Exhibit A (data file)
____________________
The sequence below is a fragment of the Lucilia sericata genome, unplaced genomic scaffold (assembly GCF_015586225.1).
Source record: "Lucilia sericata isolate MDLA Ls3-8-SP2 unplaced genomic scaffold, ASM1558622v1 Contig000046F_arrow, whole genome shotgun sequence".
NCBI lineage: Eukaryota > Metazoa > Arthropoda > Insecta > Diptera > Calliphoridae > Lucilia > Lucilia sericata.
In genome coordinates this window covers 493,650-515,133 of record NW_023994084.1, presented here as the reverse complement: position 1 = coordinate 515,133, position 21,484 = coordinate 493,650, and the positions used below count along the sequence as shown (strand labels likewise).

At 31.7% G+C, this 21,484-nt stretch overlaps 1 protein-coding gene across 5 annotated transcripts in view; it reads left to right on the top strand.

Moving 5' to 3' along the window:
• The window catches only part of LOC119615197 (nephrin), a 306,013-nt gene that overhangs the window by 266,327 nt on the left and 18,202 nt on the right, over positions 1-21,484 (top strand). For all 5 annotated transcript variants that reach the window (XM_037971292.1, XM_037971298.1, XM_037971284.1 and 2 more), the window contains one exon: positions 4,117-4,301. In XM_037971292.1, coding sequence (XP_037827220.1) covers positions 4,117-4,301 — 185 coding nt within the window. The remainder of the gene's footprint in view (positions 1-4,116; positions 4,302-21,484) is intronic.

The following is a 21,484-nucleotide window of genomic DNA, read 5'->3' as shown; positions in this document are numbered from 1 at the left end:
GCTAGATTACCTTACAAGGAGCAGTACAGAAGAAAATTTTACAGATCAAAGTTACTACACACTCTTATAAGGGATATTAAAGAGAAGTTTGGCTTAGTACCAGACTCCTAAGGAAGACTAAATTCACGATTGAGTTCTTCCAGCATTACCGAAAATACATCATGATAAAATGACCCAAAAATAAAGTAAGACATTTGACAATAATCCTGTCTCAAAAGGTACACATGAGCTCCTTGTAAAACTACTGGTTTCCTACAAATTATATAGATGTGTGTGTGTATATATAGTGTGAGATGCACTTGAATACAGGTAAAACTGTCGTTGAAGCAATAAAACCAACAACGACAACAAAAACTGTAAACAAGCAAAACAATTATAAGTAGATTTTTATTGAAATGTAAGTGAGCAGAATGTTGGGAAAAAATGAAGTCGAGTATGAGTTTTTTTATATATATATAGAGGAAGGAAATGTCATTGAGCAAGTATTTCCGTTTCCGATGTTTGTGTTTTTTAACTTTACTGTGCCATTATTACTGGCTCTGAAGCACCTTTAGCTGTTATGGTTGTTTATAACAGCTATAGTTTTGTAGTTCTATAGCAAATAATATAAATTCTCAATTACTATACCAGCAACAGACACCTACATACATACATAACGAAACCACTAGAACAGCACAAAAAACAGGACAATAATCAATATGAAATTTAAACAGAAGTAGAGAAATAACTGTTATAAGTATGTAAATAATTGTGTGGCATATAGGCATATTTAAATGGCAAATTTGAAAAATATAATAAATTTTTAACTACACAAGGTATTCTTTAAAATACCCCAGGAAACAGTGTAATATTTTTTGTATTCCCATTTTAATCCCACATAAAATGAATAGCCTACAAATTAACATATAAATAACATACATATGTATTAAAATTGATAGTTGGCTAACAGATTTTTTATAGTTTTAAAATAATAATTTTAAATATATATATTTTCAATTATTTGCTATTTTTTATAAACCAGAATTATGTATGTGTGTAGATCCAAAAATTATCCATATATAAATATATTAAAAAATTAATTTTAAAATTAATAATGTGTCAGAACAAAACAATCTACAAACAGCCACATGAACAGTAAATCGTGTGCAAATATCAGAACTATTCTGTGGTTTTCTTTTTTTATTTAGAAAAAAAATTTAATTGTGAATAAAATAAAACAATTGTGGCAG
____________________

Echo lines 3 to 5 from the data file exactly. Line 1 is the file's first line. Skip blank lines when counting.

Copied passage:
NCBI lineage: Eukaryota > Metazoa > Arthropoda > Insecta > Diptera > Calliphoridae > Lucilia > Lucilia sericata.
In genome coordinates this window covers 493,650-515,133 of record NW_023994084.1, presented here as the reverse complement: position 1 = coordinate 515,133, position 21,484 = coordinate 493,650, and the positions used below count along the sequence as shown (strand labels likewise).

At 31.7% G+C, this 21,484-nt stretch overlaps 1 protein-coding gene across 5 annotated transcripts in view; it reads left to right on the top strand.